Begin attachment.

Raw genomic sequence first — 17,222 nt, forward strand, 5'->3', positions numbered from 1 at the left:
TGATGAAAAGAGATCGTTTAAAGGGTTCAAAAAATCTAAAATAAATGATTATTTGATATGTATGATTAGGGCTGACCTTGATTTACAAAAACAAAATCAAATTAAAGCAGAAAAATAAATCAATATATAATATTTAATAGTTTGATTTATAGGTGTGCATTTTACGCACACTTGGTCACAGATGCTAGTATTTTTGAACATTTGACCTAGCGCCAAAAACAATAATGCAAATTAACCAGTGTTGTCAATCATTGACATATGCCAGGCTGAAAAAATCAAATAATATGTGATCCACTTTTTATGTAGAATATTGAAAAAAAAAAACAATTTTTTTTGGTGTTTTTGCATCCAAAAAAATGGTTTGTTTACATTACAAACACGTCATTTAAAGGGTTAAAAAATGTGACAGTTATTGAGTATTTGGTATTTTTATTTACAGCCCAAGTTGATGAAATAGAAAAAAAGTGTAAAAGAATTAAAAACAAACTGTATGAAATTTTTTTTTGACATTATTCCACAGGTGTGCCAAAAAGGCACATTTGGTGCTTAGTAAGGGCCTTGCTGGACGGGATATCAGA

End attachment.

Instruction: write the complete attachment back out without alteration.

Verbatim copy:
Raw genomic sequence first — 17,222 nt, forward strand, 5'->3', positions numbered from 1 at the left:
TGATGAAAAGAGATCGTTTAAAGGGTTCAAAAAATCTAAAATAAATGATTATTTGATATGTATGATTAGGGCTGACCTTGATTTACAAAAACAAAATCAAATTAAAGCAGAAAAATAAATCAATATATAATATTTAATAGTTTGATTTATAGGTGTGCATTTTACGCACACTTGGTCACAGATGCTAGTATTTTTGAACATTTGACCTAGCGCCAAAAACAATAATGCAAATTAACCAGTGTTGTCAATCATTGACATATGCCAGGCTGAAAAAATCAAATAATATGTGATCCACTTTTTATGTAGAATATTGAAAAAAAAAAACAATTTTTTTTGGTGTTTTTGCATCCAAAAAAATGGTTTGTTTACATTACAAACACGTCATTTAAAGGGTTAAAAAATGTGACAGTTATTGAGTATTTGGTATTTTTATTTACAGCCCAAGTTGATGAAATAGAAAAAAAGTGTAAAAGAATTAAAAACAAACTGTATGAAATTTTTTTTTGACATTATTCCACAGGTGTGCCAAAAAGGCACATTTGGTGCTTAGTAAGGGCCTTGCTGGACGGGATATCAGA